Updated: Dec 26, 2018
I wrote this article for Séduction-Magazin, an offshoot of the Süddeutsche Zeitung, and they did not pay me in time*, so here it is.
The first time I encountered Jicky —unaccountably pronounced Djicky by the French— I was 8 years old, and it was worn by a friend of my mother, a dashing, slender woman with a helmet of curly black hair and a husky smoker's voice. Jicky at the time struck me as a perfume with an accent, a lilt, as if every sniff sounded a flirty phrase ending with a question mark. Amazons like her, in those early nineteen sixties drove freshly-minted Mini Coopers, and she whipped hers from Paris to Saint Tropez and back at breakneck speed down the two-lane Nationale 7. For years, therefore, I assumed it was a sassy, racy, reckless sort of feminine.
One day it was finally explained to me that Jicky had been the first unisex fragrance, dating back to the Platonic era when perfume had yet to split into male and female halves. It was composed in 1889 by Aimé Guerlain, who was gay (the firm kept that quiet for more than a century) and probably named after one (unidentified) Jacques. 1889 was the year when the Eiffel Tower opened to the public, and writer Alphonse Allais famously wanted a flat in it because it was the only place in Paris from which one could not see it. It was also the year when Chemistry, until then chiefly focused on finding explosives and dyes, finally reached beyond bangs and colors to its true calling: smells.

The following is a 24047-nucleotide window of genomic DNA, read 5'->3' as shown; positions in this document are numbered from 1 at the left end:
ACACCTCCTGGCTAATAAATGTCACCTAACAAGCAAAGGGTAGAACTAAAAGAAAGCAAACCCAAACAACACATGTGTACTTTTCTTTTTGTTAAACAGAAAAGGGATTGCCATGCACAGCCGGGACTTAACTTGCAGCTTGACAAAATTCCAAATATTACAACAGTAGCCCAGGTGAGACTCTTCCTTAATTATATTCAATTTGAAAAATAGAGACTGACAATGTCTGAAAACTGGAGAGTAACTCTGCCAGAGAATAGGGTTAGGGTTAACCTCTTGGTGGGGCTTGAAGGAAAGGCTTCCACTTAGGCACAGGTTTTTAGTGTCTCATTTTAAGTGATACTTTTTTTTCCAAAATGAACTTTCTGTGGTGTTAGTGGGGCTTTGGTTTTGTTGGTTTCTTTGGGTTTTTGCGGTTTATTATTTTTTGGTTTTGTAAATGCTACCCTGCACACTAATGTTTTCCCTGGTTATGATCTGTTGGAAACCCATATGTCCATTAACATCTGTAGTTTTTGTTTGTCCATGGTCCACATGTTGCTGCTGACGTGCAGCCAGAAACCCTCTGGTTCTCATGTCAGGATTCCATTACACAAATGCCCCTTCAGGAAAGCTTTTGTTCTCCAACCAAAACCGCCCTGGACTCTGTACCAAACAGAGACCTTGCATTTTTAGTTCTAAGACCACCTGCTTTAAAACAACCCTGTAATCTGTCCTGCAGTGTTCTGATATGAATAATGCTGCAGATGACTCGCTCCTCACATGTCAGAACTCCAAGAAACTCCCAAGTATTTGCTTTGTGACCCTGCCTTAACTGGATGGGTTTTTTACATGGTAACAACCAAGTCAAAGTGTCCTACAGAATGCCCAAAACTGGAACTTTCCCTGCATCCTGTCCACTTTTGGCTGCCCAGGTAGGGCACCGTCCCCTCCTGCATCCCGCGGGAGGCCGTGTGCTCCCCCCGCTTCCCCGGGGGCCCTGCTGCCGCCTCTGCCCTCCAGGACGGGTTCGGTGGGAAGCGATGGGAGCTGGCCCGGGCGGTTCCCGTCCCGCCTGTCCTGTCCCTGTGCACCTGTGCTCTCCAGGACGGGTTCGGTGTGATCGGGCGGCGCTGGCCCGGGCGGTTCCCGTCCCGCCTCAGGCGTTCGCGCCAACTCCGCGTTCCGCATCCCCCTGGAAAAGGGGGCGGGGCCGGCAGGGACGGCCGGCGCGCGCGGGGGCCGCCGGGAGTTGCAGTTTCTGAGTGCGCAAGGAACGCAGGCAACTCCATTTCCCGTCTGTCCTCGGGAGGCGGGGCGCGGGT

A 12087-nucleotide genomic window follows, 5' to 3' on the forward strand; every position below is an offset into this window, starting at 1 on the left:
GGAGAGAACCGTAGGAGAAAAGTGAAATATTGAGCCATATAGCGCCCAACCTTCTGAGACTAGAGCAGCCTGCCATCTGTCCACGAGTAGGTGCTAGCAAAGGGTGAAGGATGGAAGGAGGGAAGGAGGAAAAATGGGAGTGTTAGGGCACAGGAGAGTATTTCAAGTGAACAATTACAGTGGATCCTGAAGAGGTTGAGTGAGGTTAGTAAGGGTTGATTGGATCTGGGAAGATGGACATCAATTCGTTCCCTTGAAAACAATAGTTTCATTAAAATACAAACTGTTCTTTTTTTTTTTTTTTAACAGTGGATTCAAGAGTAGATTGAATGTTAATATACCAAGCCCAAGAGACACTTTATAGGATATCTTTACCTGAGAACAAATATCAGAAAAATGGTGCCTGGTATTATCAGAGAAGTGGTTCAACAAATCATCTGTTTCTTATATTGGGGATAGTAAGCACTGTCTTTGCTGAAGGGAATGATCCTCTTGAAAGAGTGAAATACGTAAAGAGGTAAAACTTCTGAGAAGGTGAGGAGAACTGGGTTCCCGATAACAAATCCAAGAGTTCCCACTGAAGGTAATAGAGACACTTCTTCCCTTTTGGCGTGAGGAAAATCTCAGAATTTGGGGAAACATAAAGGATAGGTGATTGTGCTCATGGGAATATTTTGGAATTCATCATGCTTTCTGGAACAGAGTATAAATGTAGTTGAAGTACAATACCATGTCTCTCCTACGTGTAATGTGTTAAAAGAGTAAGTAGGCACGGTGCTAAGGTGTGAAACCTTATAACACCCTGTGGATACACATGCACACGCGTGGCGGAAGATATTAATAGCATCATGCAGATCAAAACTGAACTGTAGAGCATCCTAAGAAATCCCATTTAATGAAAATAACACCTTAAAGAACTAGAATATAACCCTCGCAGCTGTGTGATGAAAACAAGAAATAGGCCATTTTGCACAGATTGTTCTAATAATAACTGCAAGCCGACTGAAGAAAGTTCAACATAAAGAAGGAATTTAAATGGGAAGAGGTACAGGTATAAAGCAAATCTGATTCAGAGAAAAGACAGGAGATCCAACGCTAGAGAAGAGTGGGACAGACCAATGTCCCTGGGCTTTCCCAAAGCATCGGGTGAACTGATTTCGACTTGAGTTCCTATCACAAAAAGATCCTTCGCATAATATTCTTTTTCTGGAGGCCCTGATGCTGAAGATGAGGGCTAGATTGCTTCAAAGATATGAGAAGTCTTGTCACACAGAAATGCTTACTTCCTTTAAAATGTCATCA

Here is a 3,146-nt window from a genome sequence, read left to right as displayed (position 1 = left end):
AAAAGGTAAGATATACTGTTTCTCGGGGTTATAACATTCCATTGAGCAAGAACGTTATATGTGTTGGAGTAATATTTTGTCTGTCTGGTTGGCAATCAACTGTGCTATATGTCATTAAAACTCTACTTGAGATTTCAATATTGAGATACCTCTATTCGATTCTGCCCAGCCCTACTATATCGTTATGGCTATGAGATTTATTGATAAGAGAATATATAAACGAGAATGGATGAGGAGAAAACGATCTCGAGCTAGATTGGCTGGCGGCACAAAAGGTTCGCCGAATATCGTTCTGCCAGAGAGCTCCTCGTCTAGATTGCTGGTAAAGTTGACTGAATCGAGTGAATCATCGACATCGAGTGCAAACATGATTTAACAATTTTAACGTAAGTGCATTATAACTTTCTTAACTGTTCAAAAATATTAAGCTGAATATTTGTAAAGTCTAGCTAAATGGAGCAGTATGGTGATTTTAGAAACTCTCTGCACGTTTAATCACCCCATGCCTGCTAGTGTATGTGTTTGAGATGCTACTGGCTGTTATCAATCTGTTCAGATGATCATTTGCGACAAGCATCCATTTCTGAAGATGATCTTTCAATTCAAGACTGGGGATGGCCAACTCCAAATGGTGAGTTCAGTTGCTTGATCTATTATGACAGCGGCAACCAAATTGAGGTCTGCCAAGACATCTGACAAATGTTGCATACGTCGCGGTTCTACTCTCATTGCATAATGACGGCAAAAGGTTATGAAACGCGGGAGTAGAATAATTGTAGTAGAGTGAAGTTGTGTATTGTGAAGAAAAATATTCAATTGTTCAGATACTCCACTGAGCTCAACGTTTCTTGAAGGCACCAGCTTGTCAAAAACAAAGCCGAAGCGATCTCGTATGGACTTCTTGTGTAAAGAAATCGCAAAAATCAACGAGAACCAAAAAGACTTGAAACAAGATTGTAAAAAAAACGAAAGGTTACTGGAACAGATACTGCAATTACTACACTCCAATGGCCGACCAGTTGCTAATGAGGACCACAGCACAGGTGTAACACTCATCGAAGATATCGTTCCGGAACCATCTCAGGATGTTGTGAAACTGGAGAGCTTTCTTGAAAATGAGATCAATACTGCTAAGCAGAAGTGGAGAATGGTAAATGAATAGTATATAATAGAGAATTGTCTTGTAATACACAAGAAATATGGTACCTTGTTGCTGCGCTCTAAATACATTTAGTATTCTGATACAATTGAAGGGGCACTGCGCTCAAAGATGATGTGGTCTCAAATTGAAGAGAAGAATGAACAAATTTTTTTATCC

Jicky was the first perfume you can still buy that used a synthetic material, ethylvanillin, made by the pioneering German firm of Haarmann and Reimer. Vanilla was the stuff in fermented beans: boozy, smoky, heavy. Ethylvanillin changed our idea of vanilla forever: clean, scintillating, smooth. It was made for fragrance and Aimé Guerlain was the first to use it. In those days, perfumes were like early-medieval coats of arms: you could keep things simple and still be new because nothing was taken. Aimé Guerlain went for vanilla gold on lavender blue. He added lemon for edge, probably some nitro musk (a failed explosive) for smoothness and small amounts of other materials to provide the hubbub of background voices that let you know you've entered a busy place and will soon get a good table.
Jicky went through many changes over the years, hitting a low in the early 2000s when it was reduced by neglect to a flat, basic accord. Guerlain has been reworking its classics recently, and the current Jicky vintage is back to full splendor: spray the EdP on your arm and you will find it hard to keep walking and act as if nothing happened. The top note is hypnotically peaceful, like a view from on high onto an empty sea. The accord keeps you guessing dreamily until in good time he freshness of lavender and the warm-cookie feel of vanilla converge to the exact temperature of skin. And you can buy this feeling.
* post edited by adding "in time" to clarify the facts.
©2018 Luca Turin